The results of a study led by researchers at Xiamen University revealed that a hypothalamic protein called Menin may play a key role in aging. The findings, reported by Lige Leng, Ph.D., and colleagues in the journal PLOS Biology, revealed what they describe as a previously unknown driver of physiological aging.
In vivo studies have shown that Menin signaling from the hypothalamus is reduced in aged mice and is associated with systemic aging and cognitive deficits. Further experiments showed that restoring Menin expression in the ventral nucleus of the hypothalamus (VMH) extended the lifespan of older mice, improved learning and memory, and associated with a reduction in aging biomarkers. In contrast, blocking the Menin VMH in middle-aged mice caused premature aging and accelerated cognitive decline. In further studies, the team also discovered that the aging-related decline in Menin led to a decrease in the release of D-serine in the VMH-hippocampal nervous system and that administering D-serine to aged mice could help rescue cognitive decline.
Leng stated, “Ventromedial hypothalamus (VMH) Menin signaling diminished in aged mice, which contributes to systemic aging phenotypes and cognitive deficits. The effects of Menin on aging mediate by neuroinflammatory changes and metabolic pathway signaling, accompanied by serine deficiency in VMH, while restoration of Menin in VMH reversed aging-related phenotypes.”
Research In Mice
The researchers described their findings in a paper titled “Hypothalamic Menin regulates systemic aging and cognitive decline,” in which they concluded, “the results explored a novel role of Menin in regulating systemic aging and cognitive function … we have identified the importance of VMH Menin in the orchestration of aging pace. Menin levels may indicate the aging status and serve as an anti-aging target.”
Aging characterizes by a gradual and general decline in physiological functions that eventually leads to death. Although the molecular mechanisms driving the aging process and associated cognitive decline not fully understand, the hypothalamus has identified as a key mediator of physiological aging, and neuroinflammatory signaling increases over time, the authors noted. “The hypothalamus acts as an arbiter in orchestrating systemic aging through neuroinflammatory signaling. This inflammation, in turn, contributes to many age-related processes, both in the brain and in the periphery.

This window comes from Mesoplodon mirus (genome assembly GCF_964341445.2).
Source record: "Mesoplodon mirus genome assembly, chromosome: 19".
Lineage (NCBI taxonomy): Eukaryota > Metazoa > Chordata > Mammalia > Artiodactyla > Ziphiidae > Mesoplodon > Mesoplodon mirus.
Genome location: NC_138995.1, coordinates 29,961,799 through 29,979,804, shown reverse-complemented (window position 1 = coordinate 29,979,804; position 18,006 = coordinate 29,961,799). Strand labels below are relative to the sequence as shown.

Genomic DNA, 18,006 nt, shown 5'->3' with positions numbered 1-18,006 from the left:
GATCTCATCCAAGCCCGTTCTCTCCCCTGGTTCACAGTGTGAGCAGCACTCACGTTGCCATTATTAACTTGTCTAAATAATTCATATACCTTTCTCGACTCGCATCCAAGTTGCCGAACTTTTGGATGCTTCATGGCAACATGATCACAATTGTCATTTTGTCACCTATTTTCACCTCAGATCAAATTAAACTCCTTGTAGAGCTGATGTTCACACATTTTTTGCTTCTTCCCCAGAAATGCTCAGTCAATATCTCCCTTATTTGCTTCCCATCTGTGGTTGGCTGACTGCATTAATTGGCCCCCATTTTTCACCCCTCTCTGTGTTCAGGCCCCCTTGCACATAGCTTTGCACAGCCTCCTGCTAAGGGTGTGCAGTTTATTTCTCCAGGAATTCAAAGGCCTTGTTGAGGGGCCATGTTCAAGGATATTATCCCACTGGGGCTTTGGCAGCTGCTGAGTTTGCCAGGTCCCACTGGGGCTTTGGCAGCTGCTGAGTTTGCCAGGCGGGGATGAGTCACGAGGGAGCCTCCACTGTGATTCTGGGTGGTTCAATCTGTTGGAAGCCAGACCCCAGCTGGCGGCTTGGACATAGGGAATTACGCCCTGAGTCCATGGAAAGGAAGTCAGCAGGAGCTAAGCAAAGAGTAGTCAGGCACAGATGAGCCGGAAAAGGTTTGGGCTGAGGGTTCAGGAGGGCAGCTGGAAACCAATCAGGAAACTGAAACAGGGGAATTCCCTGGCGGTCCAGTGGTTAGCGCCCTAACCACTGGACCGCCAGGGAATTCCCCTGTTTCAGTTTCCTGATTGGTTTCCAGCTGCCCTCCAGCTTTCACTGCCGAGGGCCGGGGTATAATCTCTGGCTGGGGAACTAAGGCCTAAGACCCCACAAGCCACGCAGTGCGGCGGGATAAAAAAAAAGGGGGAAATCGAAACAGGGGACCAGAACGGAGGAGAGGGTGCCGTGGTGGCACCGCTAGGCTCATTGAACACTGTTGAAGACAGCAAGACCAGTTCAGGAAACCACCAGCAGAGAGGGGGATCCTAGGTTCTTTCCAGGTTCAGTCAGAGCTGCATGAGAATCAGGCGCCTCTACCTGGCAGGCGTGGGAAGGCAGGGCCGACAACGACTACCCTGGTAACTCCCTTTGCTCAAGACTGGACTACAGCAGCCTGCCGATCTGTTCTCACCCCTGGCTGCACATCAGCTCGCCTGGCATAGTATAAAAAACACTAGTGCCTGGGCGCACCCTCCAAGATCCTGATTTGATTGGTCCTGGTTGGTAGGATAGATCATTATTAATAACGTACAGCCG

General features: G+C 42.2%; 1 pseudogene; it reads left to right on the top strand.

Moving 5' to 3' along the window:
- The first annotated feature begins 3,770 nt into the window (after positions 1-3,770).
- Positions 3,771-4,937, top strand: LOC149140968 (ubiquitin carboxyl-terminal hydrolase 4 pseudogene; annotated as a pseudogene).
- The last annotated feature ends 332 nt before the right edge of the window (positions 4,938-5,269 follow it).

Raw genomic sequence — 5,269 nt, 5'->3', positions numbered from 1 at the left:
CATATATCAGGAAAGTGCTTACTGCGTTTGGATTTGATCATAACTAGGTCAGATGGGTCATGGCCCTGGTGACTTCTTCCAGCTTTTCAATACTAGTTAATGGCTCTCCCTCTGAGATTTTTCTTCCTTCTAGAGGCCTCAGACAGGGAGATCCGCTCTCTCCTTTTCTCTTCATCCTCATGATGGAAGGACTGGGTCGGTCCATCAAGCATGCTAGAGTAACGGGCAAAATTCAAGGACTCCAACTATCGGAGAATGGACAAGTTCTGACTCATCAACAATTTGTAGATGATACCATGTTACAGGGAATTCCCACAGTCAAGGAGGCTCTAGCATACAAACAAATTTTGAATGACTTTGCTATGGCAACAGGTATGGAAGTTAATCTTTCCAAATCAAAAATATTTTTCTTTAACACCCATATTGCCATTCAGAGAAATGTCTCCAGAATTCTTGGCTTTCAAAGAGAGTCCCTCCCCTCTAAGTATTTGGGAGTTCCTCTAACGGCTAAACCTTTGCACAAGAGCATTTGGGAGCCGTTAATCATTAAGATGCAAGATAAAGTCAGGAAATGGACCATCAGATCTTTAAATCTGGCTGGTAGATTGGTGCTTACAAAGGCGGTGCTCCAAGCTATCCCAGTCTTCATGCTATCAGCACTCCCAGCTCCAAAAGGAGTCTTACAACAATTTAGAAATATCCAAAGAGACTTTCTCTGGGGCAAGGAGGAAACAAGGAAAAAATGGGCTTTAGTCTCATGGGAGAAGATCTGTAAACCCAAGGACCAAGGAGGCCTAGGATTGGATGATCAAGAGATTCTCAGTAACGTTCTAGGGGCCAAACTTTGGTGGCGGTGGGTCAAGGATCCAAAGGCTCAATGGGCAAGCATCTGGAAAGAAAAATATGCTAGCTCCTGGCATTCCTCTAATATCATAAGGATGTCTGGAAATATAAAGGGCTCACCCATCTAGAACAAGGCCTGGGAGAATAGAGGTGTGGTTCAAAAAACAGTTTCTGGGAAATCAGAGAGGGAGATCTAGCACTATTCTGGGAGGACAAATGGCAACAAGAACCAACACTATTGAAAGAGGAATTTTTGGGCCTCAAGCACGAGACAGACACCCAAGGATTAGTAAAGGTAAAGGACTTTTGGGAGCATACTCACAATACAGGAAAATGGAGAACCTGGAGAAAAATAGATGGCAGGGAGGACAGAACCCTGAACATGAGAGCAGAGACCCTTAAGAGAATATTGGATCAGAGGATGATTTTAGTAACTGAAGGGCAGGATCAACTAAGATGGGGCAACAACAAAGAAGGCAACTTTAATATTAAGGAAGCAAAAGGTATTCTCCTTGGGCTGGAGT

Leng and colleagues recently showed that Menin, a hypothalamic protein, is a key inhibitor of hypothalamic neuroinflammation, prompting them to ask what role Menin might play in aging. “Our recent findings revealed that Menin plays important roles in neuroinflammation and brain development,” they further noted. “It is plausible that decreased Menin signaling contribute to the activated neuroinflammation in the hypothalamus.”
How To Reverse It
Their research in young and old mice showed that Menin levels in the hypothalamus, but not in astrocytes or microglia, decrease with age. “…we first examined the development of Menin in 7 brain regions of young and old mice and found that the decrease in Menin in the hypothalamus is most significant with age, which associates with increased neuroinflammation in the hypothalamus,” they said. “… we found that Menin expression was significantly reduced only in VMH SF-1 [steroidogenic factor-1] neurons, but not in astrocytes and microglia in aged mouse brains.” They also noted that previous studies have implicated SF-1 neurons, which project exclusively to the VMH of the hypothalamus, as important metabolic regulators.
In order to examine the reduction of Menin in these neurons, conditional knockout (ScKO) mice generated in which the function of Menin in SF-1 neurons could blocked. They found that depletion of Menin in younger mice led to increased hypothalamic neuroinflammation. Aging-related phenotypes including reduced bone mass and skin thickness, cognitive decline, and modestly shortened lifespan.
Another change caused by the loss of Menin was a decrease in the concentration of the amino acid D-serine, which acts as a neurotransmitter. The authors showed that this reduction is due to the loss of activity of an enzyme, phosphoglycerate dehydrogenase (PHGDH), involved in the synthesis, which in turn regulates by Menin.
To test whether reversing the age-related loss of Menin could reverse the signs of physiological aging. The authors injected the Menin gene into the hypothalamus of aged (20-month-old) mice. Thirty days later, they found that the treated animals had skin thickness and bone mass, as well as better learning, cognition and balance. This associates with an increase in D-serine in the hippocampus, a central brain region important for learning. and memory. “Overall, up-regulating Menin in VMH of 20-month-old mice could successfully increase mouse lifespan without significant changes in body weight, brain weight, and neuron number in hypothalamus and hippocampus,” they said.
Similar cognitive benefits, although not peripheral signs of aging, can induce by feeding older mice with D-serine for three weeks. “These results suggest that D-serine reduction play a vital role in the cognition decline, and its complement can attenuate the cognition decline in ScKO mice and old mice,” the researchers said. “Our data indicates that the remission of aging phenotype by D-serine limits to cognitive improvement, leaving peripheral systems aging phenotypes unchanged.”
The authors acknowledged that more research need to better understand Menin’s role in aging and to identify the processes that lead to its decline. “Currently, the upstream regulators for Menin are unclear,” said the authors. Further research will also need to explore the potential of exploiting the pathway in question, including how much phenotypic aging can slow, for how long, and what other effects D-serine administration may have.